Attendants will not be assigned or allowed to do any work that takes their attention away from their focus on the confined space and the safety of people inside and outside it. This means attendants can do tasks that add to their knowledge of permit space conditions, like monitoring atmospheric conditions or passing tools to entrants from outside the space. Although this knowledge can be part of the job description, tasks that do not require continued attention away from or leaving the permit-required confined space are not included.

The entry supervisor is responsible for preventing unauthorized entry into a permit space and immediately removing from the worksite any unauthorized person who has entered a permit space.

When taking over responsibility of a permit space entry, the new entry supervisor will check the confined space conditions to make sure they are within safe levels and consistent with the permit. The entry supervisor is also responsible for periodically assessing the hazards and work within a confined space as often determined necessary according to the nature of the possible hazards and expected change of conditions.


A competent person will identify and evaluate permit space hazards before any employees enter it and establish all the elements to ensure safe work in the area, especially.

Citing the acceptable entry conditions.
Authorized entrants can observe space testing and monitoring.
Isolating the space and its hazards.
Controlling atmospheric hazards through purging, inerting, flushing, or ventilating.
Reducing the atmosphere to below 10 percent of its Lower Flammable Limit (LFL) or inerting the atmosphere so that it is entirely non-combustible and addressing the other atmospheric hazards like oxygen deficiency through PPE.
Ensuring monitoring procedures will detect atmospheric hazard level increases quickly enough for entrants to exit, in case ventilation stops working
Having necessary barriers to protect entrants from outside hazards, namely pedestrian and vehicle barriers.
Conditions continue to allow safe entry the entire time.
The necessary PPE effectively protects every employee, and that they have the PPE before entering a hazardous atmosphere.
Conditions, like high pressure, that can make removing an entrance cover unsafe are eliminated.


Authorized entrants will know and understand which potential hazards are in each confined space such as: how they could be exposed, signs, symptoms, and consequences.

Entrants are expected to properly use all equipment, communicate with attendant, and be ready to exit any permit space quickly.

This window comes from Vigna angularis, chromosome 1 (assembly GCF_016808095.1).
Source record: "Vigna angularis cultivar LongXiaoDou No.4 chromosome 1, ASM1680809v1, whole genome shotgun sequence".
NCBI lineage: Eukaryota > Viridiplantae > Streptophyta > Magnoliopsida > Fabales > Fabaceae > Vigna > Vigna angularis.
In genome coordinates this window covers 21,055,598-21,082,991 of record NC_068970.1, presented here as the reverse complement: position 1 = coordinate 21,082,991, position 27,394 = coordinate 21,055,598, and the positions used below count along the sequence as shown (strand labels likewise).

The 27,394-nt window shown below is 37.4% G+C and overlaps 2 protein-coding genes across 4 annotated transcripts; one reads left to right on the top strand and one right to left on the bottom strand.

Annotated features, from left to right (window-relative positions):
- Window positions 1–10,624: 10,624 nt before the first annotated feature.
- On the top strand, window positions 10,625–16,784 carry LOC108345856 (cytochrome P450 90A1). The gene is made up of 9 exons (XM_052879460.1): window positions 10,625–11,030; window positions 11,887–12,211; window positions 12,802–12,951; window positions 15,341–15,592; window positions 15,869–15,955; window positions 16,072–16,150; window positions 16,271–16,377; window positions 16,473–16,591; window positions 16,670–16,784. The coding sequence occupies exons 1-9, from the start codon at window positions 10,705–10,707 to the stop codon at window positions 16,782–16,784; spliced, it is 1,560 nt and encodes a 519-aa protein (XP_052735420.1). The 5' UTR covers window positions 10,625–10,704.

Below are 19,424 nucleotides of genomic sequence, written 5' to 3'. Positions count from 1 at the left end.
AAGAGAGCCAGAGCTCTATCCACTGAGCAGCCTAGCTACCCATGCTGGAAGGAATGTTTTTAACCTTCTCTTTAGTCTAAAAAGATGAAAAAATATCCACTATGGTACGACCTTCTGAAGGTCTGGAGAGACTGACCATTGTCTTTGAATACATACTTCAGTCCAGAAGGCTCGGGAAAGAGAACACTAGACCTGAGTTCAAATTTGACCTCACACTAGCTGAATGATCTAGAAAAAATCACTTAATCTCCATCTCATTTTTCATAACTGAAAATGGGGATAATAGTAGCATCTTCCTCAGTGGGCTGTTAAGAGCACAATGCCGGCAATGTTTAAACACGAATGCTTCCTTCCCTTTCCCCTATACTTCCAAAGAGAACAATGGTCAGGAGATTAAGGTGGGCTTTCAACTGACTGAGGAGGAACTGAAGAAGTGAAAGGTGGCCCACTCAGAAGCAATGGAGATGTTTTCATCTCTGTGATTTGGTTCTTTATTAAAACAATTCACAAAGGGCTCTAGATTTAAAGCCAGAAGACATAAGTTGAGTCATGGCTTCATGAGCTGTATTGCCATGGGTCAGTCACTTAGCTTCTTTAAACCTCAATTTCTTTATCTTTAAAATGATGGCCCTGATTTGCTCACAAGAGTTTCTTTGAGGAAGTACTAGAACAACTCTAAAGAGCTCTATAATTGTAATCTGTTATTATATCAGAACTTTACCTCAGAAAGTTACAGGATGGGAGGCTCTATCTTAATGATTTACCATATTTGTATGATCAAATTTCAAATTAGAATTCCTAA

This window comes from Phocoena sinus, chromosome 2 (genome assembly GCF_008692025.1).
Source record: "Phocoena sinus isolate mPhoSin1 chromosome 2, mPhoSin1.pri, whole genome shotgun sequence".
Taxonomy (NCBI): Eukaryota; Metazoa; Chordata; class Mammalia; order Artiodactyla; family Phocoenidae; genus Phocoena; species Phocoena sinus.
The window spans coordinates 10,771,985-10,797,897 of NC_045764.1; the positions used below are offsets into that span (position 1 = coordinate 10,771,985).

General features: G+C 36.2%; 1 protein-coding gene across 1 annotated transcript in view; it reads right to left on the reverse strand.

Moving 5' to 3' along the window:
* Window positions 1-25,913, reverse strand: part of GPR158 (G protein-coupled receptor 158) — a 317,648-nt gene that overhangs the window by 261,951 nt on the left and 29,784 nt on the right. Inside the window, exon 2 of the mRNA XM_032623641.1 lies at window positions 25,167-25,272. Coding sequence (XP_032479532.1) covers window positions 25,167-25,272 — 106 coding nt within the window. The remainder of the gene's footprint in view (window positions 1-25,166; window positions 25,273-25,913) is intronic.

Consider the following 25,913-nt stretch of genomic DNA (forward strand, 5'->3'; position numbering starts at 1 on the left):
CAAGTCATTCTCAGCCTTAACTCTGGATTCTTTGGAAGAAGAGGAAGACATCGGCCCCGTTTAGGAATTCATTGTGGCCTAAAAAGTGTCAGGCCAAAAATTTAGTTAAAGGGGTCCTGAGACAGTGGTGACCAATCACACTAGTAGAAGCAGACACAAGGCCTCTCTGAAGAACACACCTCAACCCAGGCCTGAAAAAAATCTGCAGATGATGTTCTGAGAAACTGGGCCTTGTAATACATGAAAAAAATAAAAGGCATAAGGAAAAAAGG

Communication includes working with the attendant to instill awareness of personal health in light of the potential hazards. This awareness includes sharing information with the attendant about any symptoms, warning signs or prohibited conditions. The entrant must exit permit spaces when told to by the attendant or entry supervisor; if there is an exposure warning sign or symptom; if they detect a prohibited condition; or if an evacuation alarm is activated.


As an entry employer, the company will provide suitable equipment needed to safely enter, exit from, and conduct rescues in confined spaces. The equipment will also be properly maintained and all employees will know how to and be expected to use it correctly. Any equipment must also meet the regulations specific to it. For example, respiratory equipment must meet the respiratory regulations, 1926.103, and barriers are governed by the rules for guardrails, 1926.502(b).

The following equipment is specifically mentioned by CAL-OSHA:

Adequate testing and monitoring equipment
Ventilating equipment that makes entering possible
Communication equipment that allows attendant to talk to entrants, assess status, and tell them to evacuate
PPE that meets any other applicable regulations where engineering and administrative controls do not give enough protection
Lighting that meets construction’s minimum illumination in foot-candles (1926.56), that won’t ignite the specific gas, vapor, dust or fiber present, and that enables employees to work safely and exit during emergencies
Barriers and shields that effectively isolate the confined space
Ladders needed to enter and exit the confined space
Rescue and emergency equipment that is called for in the company’s emergency rescue policy